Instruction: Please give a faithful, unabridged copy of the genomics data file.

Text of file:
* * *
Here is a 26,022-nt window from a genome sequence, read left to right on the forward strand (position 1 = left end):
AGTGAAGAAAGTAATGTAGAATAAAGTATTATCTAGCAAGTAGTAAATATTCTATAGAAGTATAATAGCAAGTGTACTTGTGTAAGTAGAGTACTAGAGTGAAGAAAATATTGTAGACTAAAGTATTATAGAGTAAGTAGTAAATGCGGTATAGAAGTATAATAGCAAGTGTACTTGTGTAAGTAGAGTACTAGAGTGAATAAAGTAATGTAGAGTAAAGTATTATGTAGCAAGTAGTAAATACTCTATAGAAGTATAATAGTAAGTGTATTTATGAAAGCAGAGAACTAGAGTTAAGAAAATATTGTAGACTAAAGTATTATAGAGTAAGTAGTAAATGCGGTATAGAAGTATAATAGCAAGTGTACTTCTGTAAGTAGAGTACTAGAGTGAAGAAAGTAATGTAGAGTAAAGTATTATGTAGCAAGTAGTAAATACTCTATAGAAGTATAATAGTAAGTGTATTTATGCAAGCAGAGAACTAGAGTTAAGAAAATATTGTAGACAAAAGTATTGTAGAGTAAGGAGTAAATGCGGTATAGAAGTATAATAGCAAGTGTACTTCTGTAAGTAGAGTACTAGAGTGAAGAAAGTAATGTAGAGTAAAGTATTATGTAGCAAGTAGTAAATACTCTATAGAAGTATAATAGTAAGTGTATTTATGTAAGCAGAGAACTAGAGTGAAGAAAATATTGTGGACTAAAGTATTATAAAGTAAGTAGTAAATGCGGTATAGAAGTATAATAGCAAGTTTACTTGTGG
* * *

Here is a 26,022-nt window from a genome sequence, read left to right on the forward strand (position 1 = left end):
AGTGAAGAAAGTAATGTAGAATAAAGTATTATCTAGCAAGTAGTAAATATTCTATAGAAGTATAATAGCAAGTGTACTTGTGTAAGTAGAGTACTAGAGTGAAGAAAATATTGTAGACTAAAGTATTATAGAGTAAGTAGTAAATGCGGTATAGAAGTATAATAGCAAGTGTACTTGTGTAAGTAGAGTACTAGAGTGAATAAAGTAATGTAGAGTAAAGTATTATGTAGCAAGTAGTAAATACTCTATAGAAGTATAATAGTAAGTGTATTTATGAAAGCAGAGAACTAGAGTTAAGAAAATATTGTAGACTAAAGTATTATAGAGTAAGTAGTAAATGCGGTATAGAAGTATAATAGCAAGTGTACTTCTGTAAGTAGAGTACTAGAGTGAAGAAAGTAATGTAGAGTAAAGTATTATGTAGCAAGTAGTAAATACTCTATAGAAGTATAATAGTAAGTGTATTTATGCAAGCAGAGAACTAGAGTTAAGAAAATATTGTAGACAAAAGTATTGTAGAGTAAGGAGTAAATGCGGTATAGAAGTATAATAGCAAGTGTACTTCTGTAAGTAGAGTACTAGAGTGAAGAAAGTAATGTAGAGTAAAGTATTATGTAGCAAGTAGTAAATACTCTATAGAAGTATAATAGTAAGTGTATTTATGTAAGCAGAGAACTAGAGTGAAGAAAATATTGTGGACTAAAGTATTATAAAGTAAGTAGTAAATGCGGTATAGAAGTATAATAGCAAGTTTACTTGTGG